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Assisted living facilities now open to visitors

Golden Years Rest Home is now allowing visitors
Published: Jun. 29, 2020 at 7:13 PM EDT
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FLOYD COUNTY, Ky. (WYMT) - Starting Monday Kentucky long term care facilities are able to have visitors again.

On Friday the state released guidelines for reopening the doors of these care homes. While some may be uneasy as to why the state would allow this to happen, the terminology of what kind of facility is allowing visitors may not be clear.

Among those facilities that are allowed to have visitors are assisted living facilities, personal care and family home facilities, and those are different from skilled nursing facilities.

“They live more independently but they do have staff available if they need assistance with bathing and medicine,” said Sheila Cornett, the District Ombudsman for Long Term Care Residents in the Kentucky River District, as she refers to assisted living patients.

But what is a ombudsman? “Just an advocate for the resident in personal care homes or skilled nursing facilities. Medical, physical and emotional,” said Cornett.

For example, “Say you are 70 and you are still pretty active but you feel like your home might not be the safest place for you you could go into an assisted living community,” said Betsy Johnson, President of the Kentucky Association of Health Care Facilities.

As the phases of reopening have taken time, these facilities are among the last to reopen.

“Of course we are the last to reopen. Communities have reopened much quicker because we know based on data, that the people living in skilled nursing facilities and assisted nursing facilities are the highest at risk. I think data shows that if an elderly person gets COVID-19, 20% of the population is going to die from that, unfortunately.”

Which is why visitation was restricted in the early phases of the virus. At first families and loved ones were upset but that soon took a turn.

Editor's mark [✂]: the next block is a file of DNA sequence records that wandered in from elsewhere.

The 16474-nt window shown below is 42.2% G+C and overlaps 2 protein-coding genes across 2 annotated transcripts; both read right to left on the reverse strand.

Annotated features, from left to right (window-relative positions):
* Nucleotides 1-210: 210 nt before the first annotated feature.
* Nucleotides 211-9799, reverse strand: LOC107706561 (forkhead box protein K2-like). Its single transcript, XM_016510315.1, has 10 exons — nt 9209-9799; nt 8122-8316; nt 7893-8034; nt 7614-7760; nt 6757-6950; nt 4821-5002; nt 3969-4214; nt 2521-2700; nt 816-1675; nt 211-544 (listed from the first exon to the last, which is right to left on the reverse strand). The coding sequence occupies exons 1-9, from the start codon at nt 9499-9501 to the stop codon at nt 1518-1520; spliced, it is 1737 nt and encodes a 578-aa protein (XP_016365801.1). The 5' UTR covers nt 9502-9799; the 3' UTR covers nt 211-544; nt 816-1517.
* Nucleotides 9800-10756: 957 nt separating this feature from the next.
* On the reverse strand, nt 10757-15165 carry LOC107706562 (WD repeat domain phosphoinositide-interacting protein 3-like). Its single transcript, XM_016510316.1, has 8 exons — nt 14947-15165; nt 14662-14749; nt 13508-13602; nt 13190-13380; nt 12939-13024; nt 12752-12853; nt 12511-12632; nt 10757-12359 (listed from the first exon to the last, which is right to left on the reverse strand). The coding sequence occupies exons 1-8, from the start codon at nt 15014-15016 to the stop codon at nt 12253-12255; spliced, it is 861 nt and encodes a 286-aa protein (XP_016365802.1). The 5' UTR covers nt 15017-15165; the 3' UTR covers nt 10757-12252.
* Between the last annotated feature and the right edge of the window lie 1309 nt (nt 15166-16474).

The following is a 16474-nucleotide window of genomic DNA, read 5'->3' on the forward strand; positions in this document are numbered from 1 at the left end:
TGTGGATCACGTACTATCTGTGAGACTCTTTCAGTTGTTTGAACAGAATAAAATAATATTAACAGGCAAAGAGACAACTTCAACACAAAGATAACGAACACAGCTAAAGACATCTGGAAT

“The families have been very, very understanding and they see now that it was before the protection of their family members,” said Cornett.

Also giving those inside the facilities more time to prepare. “It has been a good thing, it is good they are prepared,” Cornett said. With extra precautions still set in place, “Where are you can not open for visits if you have had a positive case within the last 28 days.”

“And that’s why we are a little apprehensive about the visitation aspect but you know the residence really need that too. They need to see their loved ones,” said Cornett.

Moving some skilled nursing care facilities past their reopening date of July 15th.

Although health officials want to continue to protect those most vulnerable, “I think it’s time to try it. I think there are safety protocols such as testing for people who will be visiting,” said Johnson.

Yet still stuck at a crossroads as no facilities in the Kentucky River District has suffered any major cases of the virus.

“You know, you are going to have to do this, we need to do this. But still, yet we’ve worked so hard to prevent it,” said Cornett.

Still putting their trust in protocols, such as visitors wearing masks, getting their temperatures checked and washing hands before each visit.

They can not help but worry about the safety of not only their patients but for their staff as well.

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